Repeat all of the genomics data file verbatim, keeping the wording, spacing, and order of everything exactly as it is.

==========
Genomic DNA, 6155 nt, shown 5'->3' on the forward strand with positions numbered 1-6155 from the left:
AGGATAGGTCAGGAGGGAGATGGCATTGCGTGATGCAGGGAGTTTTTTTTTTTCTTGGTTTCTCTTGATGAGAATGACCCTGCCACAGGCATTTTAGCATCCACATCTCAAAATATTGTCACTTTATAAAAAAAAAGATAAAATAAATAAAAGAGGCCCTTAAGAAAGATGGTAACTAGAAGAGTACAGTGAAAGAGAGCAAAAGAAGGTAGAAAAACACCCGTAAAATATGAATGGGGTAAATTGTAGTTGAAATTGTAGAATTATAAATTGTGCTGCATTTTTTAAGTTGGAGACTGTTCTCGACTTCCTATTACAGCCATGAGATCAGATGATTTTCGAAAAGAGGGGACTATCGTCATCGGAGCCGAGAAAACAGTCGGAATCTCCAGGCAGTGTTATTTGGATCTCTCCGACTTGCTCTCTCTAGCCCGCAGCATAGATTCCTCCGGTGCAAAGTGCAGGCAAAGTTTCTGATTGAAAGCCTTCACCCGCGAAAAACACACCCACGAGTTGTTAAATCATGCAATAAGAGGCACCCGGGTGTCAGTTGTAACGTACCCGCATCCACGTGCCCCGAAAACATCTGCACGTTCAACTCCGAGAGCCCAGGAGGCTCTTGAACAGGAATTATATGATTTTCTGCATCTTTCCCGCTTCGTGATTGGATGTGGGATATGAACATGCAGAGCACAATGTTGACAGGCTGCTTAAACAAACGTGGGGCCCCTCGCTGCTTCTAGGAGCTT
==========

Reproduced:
Genomic DNA, 6155 nt, shown 5'->3' on the forward strand with positions numbered 1-6155 from the left:
AGGATAGGTCAGGAGGGAGATGGCATTGCGTGATGCAGGGAGTTTTTTTTTTTCTTGGTTTCTCTTGATGAGAATGACCCTGCCACAGGCATTTTAGCATCCACATCTCAAAATATTGTCACTTTATAAAAAAAAAGATAAAATAAATAAAAGAGGCCCTTAAGAAAGATGGTAACTAGAAGAGTACAGTGAAAGAGAGCAAAAGAAGGTAGAAAAACACCCGTAAAATATGAATGGGGTAAATTGTAGTTGAAATTGTAGAATTATAAATTGTGCTGCATTTTTTAAGTTGGAGACTGTTCTCGACTTCCTATTACAGCCATGAGATCAGATGATTTTCGAAAAGAGGGGACTATCGTCATCGGAGCCGAGAAAACAGTCGGAATCTCCAGGCAGTGTTATTTGGATCTCTCCGACTTGCTCTCTCTAGCCCGCAGCATAGATTCCTCCGGTGCAAAGTGCAGGCAAAGTTTCTGATTGAAAGCCTTCACCCGCGAAAAACACACCCACGAGTTGTTAAATCATGCAATAAGAGGCACCCGGGTGTCAGTTGTAACGTACCCGCATCCACGTGCCCCGAAAACATCTGCACGTTCAACTCCGAGAGCCCAGGAGGCTCTTGAACAGGAATTATATGATTTTCTGCATCTTTCCCGCTTCGTGATTGGATGTGGGATATGAACATGCAGAGCACAATGTTGACAGGCTGCTTAAACAAACGTGGGGCCCCTCGCTGCTTCTAGGAGCTT